Stauroteuthis gilchristiMartin Collins, Richard E. Young, and Michael Vecchione
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- Proximal 4-5 suckers small, barrel shaped, closely packed.
- Suckers 5 to 20-25 with more conical shape; suckers 5-13 closely packed; suckers 14 to 20-24 broadly spaced, up to 15 mm apart (intersucker distance about twice sucker diameter).
- Suckers 6-12 with largest diameters (up to 9 mm or 13% of head width in males and 4.8 mm or 12% of head width in females). See chart below.
- Distal suckers (beyond suckers 19-24) in both sexes closely packed, cyclindical in shape and decline rapidly in size.
Figure. Oral view of Arm I of S. gilchristi, male, and side view of selected suckers. Suckers from arm I - (left to right) Distal sucker, mid-arm conical sucker, proximal sucker. Drawing from Collins and Henriques, 2000. Horizontal scale bar = 100 mm; vertical scale bars = 2 mm. Drawing from Collins and Henriques, 2000.
Figure. The maximum sucker diameter relative to the size of the octopod. Head width is used as the size standard since mantle length is highly variable due to fixation and preservation. Sexual dimorphism in sucker size between males and females cannot be determined from the chart due to the lack of large females. Compare this with the similar chart for S. syrtensis. Note however, that the sucker sizes tend to be much larger in S. gilchristi. Drawing modified from Collins and Henriques, 2000.
This description is taken from Collins and Henriques (2000). More details of the description of S. gilchristi can be found here.
This species is most easily separated from S. syrtensis by the smaller sucker size in the latter (S. syrtensis females up to 2.2 mm in maximum sucker diameter and males up to 6 mm in maximum sucker diameter compared to 5 mm for females and 9 mm for males in S. gilchristi), and the more distal position of the largest suckers in females (suckers 9-14 in S. gilchristi vs 1-3 in S. syrtensis). The latter feature is associated with sexual dimorphism in sucker size in S. syrtensis and suggests that S. gilchristi lacks sexual dimorphism.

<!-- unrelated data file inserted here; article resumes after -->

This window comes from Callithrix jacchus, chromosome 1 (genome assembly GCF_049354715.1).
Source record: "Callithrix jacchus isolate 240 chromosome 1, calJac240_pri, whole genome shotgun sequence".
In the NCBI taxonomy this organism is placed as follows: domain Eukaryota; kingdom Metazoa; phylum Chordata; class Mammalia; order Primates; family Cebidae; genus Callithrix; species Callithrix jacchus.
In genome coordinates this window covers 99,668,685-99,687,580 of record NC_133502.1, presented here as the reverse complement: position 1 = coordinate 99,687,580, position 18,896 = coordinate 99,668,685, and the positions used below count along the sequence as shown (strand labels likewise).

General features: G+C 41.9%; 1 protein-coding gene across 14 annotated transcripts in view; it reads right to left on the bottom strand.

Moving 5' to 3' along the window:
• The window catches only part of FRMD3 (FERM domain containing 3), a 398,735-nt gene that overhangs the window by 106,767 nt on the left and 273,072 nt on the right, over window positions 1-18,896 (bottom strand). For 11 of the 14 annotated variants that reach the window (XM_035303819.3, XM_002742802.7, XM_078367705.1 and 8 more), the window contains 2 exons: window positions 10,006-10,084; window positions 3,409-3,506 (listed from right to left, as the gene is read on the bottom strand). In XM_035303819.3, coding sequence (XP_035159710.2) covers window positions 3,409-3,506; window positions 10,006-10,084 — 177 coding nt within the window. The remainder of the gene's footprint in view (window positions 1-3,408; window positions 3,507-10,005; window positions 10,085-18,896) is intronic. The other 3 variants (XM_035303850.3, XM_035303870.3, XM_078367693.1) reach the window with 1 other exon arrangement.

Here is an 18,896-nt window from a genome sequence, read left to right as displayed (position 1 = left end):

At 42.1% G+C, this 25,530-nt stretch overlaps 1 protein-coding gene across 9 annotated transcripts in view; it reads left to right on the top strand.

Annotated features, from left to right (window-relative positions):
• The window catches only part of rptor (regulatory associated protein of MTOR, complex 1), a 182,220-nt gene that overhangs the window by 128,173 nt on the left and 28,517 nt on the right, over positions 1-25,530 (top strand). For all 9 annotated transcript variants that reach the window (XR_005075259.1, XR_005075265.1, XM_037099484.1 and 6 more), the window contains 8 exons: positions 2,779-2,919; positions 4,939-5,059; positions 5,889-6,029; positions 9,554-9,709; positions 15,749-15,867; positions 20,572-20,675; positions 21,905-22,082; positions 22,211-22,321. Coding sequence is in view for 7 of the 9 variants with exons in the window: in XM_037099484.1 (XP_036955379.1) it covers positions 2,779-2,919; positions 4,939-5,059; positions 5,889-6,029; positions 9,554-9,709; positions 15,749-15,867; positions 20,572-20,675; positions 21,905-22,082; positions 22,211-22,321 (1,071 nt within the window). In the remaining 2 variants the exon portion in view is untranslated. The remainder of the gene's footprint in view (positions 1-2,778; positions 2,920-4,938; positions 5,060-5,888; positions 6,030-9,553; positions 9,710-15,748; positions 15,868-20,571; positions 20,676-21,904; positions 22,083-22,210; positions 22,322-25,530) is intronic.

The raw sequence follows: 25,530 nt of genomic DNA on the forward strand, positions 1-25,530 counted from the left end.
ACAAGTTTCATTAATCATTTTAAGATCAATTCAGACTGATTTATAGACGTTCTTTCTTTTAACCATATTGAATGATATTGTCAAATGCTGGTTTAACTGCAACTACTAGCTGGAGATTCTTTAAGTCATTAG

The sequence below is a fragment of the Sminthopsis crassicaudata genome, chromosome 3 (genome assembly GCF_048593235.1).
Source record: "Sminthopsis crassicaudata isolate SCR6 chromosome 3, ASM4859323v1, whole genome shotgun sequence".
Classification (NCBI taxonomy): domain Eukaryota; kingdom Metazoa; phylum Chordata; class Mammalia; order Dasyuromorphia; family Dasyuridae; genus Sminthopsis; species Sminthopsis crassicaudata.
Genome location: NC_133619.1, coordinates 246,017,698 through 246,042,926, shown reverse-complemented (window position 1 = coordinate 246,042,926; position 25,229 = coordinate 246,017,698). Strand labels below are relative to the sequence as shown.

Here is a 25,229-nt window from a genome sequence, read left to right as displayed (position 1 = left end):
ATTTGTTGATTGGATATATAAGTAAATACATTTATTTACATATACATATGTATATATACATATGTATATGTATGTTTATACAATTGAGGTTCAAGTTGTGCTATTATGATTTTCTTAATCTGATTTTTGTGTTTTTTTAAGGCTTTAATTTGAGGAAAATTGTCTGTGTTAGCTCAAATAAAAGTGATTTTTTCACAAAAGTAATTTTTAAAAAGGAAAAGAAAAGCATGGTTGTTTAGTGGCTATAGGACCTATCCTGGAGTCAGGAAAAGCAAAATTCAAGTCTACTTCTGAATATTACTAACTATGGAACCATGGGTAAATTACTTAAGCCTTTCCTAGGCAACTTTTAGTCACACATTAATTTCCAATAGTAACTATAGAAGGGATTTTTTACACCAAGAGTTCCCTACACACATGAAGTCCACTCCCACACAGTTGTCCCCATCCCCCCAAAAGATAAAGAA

A nearly mature female had 746 oocytes in the ovary of which 31 were larger than 3 mm and 5 larger than 7 mm. Maximum oocyte size was 9.5 mm.
Distribution records given here are for octopods examined by Collins and Henriques, 2000. Most specimens examined were from the western South Atlantic (off South Georgia). The holotype from off South Africa has the cirri beginning prior to sucker 2 rather than 3. As a result, Collins and Henriques (2000) suggest the possibility that better material could indicate that the octopods from opposides of the South Atlantic are different species. Presently this species is known only from these two localities.
Collins, M. A. and C. Henriques. 2000. A revision of the family Stauroteuthidae (Octopoda: Cirrata) with redescriptions of Stauroteuthis syrtensis and S. gilchristi. J. Mar. Biol. Ass. U.K., 80: 685-697.
Vecchione, M. and R. E. Young. 1997 Aspects of the functional morphology of cirrate octopods: locomotion and feeding. Vie Milieu 47(2):101-110.
Aberdeen University, Aberdeen, UK
Page copyright © 2001 Martin Collins, , and
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- First online 30 January 2002
Citing this page:
Collins, Martin, Richard E. Young, and Michael Vecchione. 2002. Stauroteuthis gilchristi http://tolweb.org/Stauroteuthis_gilchristi/20186/2002.01.30 in The Tree of Life Web Project, http://tolweb.org/. Version 30 January 2002 (under construction).